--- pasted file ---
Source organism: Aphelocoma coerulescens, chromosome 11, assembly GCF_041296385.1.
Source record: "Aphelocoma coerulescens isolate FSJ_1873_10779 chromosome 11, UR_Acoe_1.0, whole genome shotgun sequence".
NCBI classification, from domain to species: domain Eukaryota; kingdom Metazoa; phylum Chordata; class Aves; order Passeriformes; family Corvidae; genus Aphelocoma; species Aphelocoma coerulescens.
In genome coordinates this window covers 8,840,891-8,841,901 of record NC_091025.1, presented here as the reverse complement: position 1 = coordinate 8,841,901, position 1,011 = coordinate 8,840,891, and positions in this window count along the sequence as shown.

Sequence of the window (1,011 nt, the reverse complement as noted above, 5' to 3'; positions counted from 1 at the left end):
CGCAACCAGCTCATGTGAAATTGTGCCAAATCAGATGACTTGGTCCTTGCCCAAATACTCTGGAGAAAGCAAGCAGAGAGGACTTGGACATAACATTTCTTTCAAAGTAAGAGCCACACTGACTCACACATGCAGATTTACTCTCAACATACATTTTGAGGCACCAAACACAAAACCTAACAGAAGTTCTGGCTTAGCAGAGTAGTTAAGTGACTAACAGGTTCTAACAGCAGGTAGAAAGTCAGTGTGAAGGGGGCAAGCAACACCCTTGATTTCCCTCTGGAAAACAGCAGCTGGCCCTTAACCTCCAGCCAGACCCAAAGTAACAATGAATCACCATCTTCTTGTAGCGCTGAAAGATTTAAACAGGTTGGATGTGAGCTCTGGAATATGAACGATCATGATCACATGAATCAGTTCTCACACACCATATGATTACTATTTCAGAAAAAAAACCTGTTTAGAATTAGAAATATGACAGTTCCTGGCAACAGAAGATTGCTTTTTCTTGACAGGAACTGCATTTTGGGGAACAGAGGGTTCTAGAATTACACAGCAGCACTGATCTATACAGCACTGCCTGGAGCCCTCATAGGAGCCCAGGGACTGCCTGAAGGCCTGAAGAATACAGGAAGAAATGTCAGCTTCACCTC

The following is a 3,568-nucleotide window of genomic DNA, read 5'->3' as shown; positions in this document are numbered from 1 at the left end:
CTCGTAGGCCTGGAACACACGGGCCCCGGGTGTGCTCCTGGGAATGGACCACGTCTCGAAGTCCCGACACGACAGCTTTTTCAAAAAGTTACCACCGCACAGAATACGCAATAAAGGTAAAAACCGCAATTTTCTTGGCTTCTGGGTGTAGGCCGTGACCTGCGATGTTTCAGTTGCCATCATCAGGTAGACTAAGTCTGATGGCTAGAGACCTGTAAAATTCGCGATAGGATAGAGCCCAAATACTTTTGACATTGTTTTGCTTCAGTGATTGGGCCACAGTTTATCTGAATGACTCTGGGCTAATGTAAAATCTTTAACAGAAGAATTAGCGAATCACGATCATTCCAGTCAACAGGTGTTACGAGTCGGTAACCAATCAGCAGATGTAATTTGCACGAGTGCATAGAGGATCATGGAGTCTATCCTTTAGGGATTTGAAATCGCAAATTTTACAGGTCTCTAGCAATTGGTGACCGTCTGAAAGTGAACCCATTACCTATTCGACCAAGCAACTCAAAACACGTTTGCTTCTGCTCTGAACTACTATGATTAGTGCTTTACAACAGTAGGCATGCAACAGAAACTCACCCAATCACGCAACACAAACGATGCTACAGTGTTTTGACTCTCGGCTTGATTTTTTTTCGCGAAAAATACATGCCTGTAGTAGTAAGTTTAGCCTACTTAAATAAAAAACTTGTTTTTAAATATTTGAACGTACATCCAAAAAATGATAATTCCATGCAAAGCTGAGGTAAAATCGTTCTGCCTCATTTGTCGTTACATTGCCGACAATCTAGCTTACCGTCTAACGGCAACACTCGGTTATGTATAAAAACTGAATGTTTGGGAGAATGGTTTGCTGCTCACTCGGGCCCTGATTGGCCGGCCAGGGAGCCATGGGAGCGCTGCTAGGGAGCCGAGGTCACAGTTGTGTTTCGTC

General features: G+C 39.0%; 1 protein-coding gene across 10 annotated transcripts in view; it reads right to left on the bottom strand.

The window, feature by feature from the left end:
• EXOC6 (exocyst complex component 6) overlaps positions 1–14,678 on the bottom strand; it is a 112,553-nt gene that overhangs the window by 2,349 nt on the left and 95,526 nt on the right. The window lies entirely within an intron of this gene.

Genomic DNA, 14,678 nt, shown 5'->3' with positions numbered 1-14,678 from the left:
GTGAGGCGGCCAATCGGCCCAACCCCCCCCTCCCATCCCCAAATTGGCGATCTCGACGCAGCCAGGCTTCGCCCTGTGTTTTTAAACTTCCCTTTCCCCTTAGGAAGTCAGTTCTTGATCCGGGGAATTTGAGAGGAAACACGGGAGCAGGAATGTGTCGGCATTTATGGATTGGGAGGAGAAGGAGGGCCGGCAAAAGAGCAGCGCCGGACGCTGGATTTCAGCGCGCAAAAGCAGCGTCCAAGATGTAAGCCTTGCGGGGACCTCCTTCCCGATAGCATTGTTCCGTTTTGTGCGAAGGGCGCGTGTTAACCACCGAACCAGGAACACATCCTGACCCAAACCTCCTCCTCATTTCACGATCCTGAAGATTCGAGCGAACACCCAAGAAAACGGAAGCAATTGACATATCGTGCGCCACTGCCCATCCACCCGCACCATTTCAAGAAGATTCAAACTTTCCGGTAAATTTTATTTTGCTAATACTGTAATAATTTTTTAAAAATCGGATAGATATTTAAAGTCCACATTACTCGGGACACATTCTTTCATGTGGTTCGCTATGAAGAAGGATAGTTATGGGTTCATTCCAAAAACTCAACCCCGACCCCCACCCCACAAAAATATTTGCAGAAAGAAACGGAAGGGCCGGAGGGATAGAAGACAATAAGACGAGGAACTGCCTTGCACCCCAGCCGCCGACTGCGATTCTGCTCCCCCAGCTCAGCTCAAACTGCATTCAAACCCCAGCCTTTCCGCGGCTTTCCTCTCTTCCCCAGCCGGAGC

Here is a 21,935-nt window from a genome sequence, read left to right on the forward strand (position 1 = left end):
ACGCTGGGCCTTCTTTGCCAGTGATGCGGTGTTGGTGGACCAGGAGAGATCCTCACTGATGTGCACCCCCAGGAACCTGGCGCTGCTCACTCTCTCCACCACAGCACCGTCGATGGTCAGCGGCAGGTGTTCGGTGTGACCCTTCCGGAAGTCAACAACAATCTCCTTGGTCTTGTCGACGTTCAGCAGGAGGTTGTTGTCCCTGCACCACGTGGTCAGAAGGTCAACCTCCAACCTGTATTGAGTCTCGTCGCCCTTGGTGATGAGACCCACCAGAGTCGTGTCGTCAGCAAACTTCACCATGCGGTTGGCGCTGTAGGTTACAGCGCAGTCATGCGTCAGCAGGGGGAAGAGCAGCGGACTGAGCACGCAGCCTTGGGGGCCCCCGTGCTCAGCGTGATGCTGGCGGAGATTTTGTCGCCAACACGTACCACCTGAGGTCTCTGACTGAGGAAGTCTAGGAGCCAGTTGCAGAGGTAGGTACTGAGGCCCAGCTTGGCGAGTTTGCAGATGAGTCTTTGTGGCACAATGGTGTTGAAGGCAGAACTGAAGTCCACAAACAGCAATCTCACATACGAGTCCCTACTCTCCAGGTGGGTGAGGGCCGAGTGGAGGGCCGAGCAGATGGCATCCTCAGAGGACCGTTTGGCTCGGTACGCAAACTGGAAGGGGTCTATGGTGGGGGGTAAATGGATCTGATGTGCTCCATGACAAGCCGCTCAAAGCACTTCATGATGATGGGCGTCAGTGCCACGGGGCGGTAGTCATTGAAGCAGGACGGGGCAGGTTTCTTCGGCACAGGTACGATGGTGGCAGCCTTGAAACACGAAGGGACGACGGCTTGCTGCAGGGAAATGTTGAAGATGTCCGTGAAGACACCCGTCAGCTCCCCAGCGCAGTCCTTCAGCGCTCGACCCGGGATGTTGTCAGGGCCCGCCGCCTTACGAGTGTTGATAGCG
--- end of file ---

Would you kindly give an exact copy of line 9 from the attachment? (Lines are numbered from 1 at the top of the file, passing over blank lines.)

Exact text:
General features: G+C 39.0%; 1 protein-coding gene across 10 annotated transcripts in view; it reads right to left on the bottom strand.